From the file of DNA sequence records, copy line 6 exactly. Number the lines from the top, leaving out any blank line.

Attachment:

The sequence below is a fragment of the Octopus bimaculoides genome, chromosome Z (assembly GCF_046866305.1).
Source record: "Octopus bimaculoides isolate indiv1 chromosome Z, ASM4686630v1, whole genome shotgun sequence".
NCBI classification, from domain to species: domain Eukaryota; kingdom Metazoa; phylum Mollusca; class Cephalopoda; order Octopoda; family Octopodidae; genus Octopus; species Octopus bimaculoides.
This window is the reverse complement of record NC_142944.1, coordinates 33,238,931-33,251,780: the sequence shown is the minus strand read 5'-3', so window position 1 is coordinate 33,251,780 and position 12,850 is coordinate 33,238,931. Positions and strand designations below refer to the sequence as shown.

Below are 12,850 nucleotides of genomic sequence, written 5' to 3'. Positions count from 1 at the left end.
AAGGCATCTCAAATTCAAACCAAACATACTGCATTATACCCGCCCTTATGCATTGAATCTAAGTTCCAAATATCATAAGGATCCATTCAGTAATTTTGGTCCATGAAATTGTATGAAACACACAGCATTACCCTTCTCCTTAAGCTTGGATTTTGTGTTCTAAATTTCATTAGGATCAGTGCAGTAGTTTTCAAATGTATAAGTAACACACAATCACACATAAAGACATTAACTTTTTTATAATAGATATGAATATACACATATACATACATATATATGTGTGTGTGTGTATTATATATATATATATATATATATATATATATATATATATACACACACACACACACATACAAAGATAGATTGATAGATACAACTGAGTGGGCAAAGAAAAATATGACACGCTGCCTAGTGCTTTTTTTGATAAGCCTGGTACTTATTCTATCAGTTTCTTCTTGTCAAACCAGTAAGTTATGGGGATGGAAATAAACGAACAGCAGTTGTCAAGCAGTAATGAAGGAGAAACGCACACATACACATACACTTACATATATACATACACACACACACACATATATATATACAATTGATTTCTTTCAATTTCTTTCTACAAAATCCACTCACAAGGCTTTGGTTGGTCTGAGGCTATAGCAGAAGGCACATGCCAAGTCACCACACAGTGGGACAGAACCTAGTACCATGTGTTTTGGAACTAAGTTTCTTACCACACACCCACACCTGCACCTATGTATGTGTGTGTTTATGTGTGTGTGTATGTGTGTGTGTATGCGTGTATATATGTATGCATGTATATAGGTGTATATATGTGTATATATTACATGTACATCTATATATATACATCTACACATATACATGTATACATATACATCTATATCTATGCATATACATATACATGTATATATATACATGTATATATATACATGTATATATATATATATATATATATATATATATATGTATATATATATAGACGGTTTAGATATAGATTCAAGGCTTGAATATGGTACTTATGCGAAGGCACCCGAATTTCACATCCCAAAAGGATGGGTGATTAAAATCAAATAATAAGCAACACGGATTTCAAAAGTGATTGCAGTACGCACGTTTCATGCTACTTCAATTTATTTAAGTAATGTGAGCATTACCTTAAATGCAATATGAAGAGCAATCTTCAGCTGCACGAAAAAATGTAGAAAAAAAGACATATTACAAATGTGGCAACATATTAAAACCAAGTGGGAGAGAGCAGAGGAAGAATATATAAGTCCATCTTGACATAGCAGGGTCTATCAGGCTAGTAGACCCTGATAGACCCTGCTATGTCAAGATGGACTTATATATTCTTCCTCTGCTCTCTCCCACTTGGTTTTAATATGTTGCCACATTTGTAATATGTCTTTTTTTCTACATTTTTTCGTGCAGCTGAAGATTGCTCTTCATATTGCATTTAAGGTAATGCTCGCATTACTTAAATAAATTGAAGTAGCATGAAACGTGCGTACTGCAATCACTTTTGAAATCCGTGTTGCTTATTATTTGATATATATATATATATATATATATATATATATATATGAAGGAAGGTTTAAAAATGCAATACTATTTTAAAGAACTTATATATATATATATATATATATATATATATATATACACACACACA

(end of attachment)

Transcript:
AAGGCATCTCAAATTCAAACCAAACATACTGCATTATACCCGCCCTTATGCATTGAATCTAAGTTCCAAATATCATAAGGATCCATTCAGTAATTTTGGTCCATGAAATTGTATGAAACACACAGCATTACCCTTCTCCTTAAGCTTGGATTTTGTGTTCTAAATTTCATTAGGATCAGTGCAGTAGTTTTCAAATGTATAAGTAACACACAATCACACATAAAGACATTAACTTTTTTATAATAGATATGAATATACACATATACATACATATATATGTGTGTGTGTGTATTATATATATATATATATATATATATATATATATATATATACACACACACACACACATACAAAGATAGATTGATAGATACAACTGAGTGGGCAAAGAAAAATATGACACGCTGCCTAGTGCTTTTTTTGATAAGCCTGGTACTTATTCTATCAGTTTCTTCTTGTCAAACCAGTAAGTTATGGGGATGGAAATAAACGAACAGCAGTTGTCAAGCAGTAATGAAGGAGAAACGCACACATACACATACACTTACATATATACATACACACACACACACATATATATATACAATTGATTTCTTTCAATTTCTTTCTACAAAATCCACTCACAAGGCTTTGGTTGGTCTGAGGCTATAGCAGAAGGCACATGCCAAGTCACCACACAGTGGGACAGAACCTAGTACCATGTGTTTTGGAACTAAGTTTCTTACCACACACCCACACCTGCACCTATGTATGTGTGTGTTTATGTGTGTGTGTATGTGTGTGTGTATGCGTGTATATATGTATGCATGTATATAGGTGTATATATGTGTATATATTACATGTACATCTATATATATACATCTACACATATACATGTATACATATACATCTATATCTATGCATATACATATACATGTATATATATACATGTATATATATACATGTATATATATATATATATATATATATATATATATGTATATATATATAGACGGTTTAGATATAGATTCAAGGCTTGAATATGGTACTTATGCGAAGGCACCCGAATTTCACATCCCAAAAGGATGGGTGATTAAAATCAAATAATAAGCAACACGGATTTCAAAAGTGATTGCAGTACGCACGTTTCATGCTACTTCAATTTATTTAAGTAATGTGAGCATTACCTTAAATGCAATATGAAGAGCAATCTTCAGCTGCACGAAAAAATGTAGAAAAAAAGACATATTACAAATGTGGCAACATATTAAAACCAAGTGGGAGAGAGCAGAGGAAGAATATATAAGTCCATCTTGACATAGCAGGGTCTATCAGGCTAGTAGACCCTGATAGACCCTGCTATGTCAAGATGGACTTATATATTCTTCCTCTGCTCTCTCCCACTTGGTTTTAATATGTTGCCACATTTGTAATATGTCTTTTTTTCTACATTTTTTCGTGCAGCTGAAGATTGCTCTTCATATTGCATTTAAGGTAATGCTCGCATTACTTAAATAAATTGAAGTAGCATGAAACGTGCGTACTGCAATCACTTTTGAAATCCGTGTTGCTTATTATTTGATATATATATATATATATATATATATATATATATATGAAGGAAGGTTTAAAAATGCAATACTATTTTAAAGAACTTATATATATATATATATATATATATATATATATATACACACACACA